Kim Kozlowski, The Detroit News
A judge on Thursday ordered federal immigration officials to provide the names, locations and other information about detained Iraqi nationals to attorneys working to stop them from getting deported to a land where they might face torture or death.
U.S. District Judge Mark Goldsmith’s order came at a hearing as a temporary stay is set to expire July 24 for 1,400 Iraqi nationals across the country facing deportation. They include 114 who were arrested last month in Metro Detroit.
Attorneys, including those from the American Civil Liberties Union of Michigan, have been asking federal officials for information about the detainees such as their transfer history, criminal history and whether they have an attorney and family contacts. It is part of their effort to certify a class-action suit and file a motion for a preliminary injunction, which would be less temporary than the current order.
“It would give Iraqi nationals (who are detained) the opportunity to prove to an immigration court judge they are in great danger of persecution, torture or death if they are sent back to Iraq,” said Michael J. Steinberg, legal director of the ACLU of Michigan.
Many arrested Iraqi nationals are Chaldeans and were part of a federal roundup that was one of the largest in years. Many came to the United States as refugees, committed crimes and served prison time, but have since gone on to work and raise families.
Deporting them would be a violation of human rights because of the atrocities committed against Christians in Iraq, attorneys and other activists say.
Margo Schlanger, an attorney representing the Iraqis, argued during the hearing that many of the petitioning class might be eligible for protection under the Convention against Torture, a United Nations treaty that does not allow people to be returned to a place where they might be subject to torture, unless conditions improve.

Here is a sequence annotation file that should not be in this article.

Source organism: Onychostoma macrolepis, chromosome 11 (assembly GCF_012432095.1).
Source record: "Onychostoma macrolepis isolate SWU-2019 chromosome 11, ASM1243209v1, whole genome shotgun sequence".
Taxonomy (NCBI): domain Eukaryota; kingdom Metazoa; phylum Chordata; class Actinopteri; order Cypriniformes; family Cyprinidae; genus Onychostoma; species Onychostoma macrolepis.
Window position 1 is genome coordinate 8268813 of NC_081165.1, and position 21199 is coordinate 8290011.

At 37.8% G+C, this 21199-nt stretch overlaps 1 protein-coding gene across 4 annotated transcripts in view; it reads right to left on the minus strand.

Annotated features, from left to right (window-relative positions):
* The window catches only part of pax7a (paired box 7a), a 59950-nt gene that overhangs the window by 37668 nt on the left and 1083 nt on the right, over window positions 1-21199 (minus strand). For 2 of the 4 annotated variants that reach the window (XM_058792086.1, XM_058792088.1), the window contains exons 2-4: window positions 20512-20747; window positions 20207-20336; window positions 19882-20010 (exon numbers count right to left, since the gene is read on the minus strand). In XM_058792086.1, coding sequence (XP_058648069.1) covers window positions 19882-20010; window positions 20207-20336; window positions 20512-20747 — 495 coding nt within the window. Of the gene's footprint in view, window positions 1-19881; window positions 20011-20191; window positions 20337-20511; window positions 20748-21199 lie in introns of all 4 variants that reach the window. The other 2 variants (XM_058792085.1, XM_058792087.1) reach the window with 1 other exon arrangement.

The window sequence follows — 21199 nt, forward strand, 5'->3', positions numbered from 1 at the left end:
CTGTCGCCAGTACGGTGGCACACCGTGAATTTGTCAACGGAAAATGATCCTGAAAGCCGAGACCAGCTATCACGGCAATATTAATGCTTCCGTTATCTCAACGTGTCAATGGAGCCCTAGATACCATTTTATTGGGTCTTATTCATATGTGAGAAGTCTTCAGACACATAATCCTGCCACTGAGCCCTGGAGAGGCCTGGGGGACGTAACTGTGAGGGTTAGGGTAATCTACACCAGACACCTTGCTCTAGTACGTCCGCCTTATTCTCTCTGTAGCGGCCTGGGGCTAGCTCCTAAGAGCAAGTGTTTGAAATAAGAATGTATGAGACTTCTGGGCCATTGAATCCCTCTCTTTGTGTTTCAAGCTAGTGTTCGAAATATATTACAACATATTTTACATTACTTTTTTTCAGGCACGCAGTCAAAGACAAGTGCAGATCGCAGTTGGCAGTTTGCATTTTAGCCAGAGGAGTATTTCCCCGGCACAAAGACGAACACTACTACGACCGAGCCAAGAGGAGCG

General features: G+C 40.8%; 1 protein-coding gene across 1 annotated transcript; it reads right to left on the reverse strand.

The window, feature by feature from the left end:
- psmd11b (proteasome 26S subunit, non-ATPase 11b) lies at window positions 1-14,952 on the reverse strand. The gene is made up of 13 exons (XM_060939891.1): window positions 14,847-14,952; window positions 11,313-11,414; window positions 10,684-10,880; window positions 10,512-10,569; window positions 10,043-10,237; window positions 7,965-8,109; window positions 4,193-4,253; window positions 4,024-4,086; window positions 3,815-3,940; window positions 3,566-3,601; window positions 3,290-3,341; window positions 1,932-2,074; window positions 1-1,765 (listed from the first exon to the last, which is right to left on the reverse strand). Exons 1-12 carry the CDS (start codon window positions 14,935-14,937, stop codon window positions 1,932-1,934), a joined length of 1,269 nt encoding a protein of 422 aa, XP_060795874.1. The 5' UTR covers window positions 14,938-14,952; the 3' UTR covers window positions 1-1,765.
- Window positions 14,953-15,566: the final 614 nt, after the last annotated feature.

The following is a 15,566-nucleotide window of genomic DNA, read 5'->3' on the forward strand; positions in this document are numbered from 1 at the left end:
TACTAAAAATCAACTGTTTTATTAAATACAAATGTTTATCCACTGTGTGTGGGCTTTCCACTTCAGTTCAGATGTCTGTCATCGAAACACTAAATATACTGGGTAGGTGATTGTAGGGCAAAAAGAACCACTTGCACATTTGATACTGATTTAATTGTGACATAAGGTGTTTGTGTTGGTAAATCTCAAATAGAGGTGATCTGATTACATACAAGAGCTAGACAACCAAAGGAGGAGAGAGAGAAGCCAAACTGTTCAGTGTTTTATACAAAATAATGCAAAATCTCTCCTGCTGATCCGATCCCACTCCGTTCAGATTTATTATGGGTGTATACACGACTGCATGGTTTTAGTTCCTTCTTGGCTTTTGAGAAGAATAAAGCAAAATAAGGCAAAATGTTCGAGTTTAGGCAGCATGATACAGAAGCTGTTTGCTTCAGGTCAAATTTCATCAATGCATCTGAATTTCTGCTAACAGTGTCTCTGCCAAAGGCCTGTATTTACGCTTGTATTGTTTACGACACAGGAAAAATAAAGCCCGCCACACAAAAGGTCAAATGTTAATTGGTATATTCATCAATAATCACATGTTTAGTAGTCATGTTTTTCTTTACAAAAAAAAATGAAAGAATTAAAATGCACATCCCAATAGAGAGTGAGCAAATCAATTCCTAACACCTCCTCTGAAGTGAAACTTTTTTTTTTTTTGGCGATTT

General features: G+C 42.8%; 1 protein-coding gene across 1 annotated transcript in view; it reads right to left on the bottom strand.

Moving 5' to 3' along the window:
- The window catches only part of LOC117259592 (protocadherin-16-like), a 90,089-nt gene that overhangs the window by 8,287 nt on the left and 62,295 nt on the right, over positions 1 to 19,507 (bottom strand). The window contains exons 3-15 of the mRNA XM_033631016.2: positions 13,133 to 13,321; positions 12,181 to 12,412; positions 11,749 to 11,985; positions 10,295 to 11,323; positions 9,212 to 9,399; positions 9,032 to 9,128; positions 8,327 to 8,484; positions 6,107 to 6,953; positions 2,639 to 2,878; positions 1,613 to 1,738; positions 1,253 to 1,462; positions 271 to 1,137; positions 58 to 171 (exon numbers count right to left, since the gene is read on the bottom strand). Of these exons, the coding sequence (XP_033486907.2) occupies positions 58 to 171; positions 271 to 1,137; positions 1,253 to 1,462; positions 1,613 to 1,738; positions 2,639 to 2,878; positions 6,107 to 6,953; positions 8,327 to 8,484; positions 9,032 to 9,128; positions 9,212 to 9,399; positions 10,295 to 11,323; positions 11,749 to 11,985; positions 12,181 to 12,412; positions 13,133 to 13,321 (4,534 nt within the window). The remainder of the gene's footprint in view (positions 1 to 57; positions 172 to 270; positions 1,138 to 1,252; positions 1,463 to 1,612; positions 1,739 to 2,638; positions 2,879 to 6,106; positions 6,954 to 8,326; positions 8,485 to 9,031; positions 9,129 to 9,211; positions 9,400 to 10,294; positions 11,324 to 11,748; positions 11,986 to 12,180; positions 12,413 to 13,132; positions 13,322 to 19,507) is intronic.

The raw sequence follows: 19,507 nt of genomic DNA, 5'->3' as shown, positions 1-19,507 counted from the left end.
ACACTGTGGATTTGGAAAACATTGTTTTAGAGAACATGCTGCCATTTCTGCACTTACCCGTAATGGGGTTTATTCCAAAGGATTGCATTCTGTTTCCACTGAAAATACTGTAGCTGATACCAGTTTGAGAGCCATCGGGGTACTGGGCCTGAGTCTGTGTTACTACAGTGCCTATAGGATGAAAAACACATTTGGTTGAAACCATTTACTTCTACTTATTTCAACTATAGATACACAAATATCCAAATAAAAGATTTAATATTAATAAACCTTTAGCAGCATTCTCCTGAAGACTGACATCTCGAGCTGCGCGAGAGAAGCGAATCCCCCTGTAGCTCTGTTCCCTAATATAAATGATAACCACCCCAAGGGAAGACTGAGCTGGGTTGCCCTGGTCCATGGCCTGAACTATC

“The current rush to get them deported is thwarting … their due process rights,” Schlanger said.
But William Silvis, assistant director of the Office of Immigration Litigation in the U.S. Department of Justice, countered that detainees had plenty of time to seek protection before they were arrested.
“This is really about a second bite of the apple, and whether people should have acted sooner,” Silvis said.
But Goldsmith told federal officials to provide names, current detention locations, alien numbers and dates of birth by Friday to attorneys working on behalf of the Iraqi nationals. He also ordered federal officials to turn over by next Friday other information such as the location history of those detained since March 6, and information on Iraqi nationals who have not been detained.
Goldsmith gave attorneys working on behalf of the Iraqis until Monday to file motions, and the government until Thursday to respond. Goldsmith is expected to issue an opinion on the whether to grant a temporary injunction on July 24.
Afterward, Acting ICE Director Thomas D. Homan said in a statement that the federal agency is reviewing its next steps and blasted the decision:
“I am disappointed that the court’s decision fails to take into account the robust and already-existing procedural process to address Petitioners’ claims as well as the clear public safety threat posed by these aliens — the vast majority of whom are convicted criminals,” Homan said.
“The criminal history of these aliens includes convictions for homicide, rape, aggravated assault, drug trafficking, sex assault and many other types of offenses. The dedicated men and women of ICE will continue to do our sworn duty to enforce our immigration laws and protect the safety and security of Americans.”
The move comes two days after Goldsmith ruled the federal courts have jurisdiction to delay the deportations of the Iraqi nationals.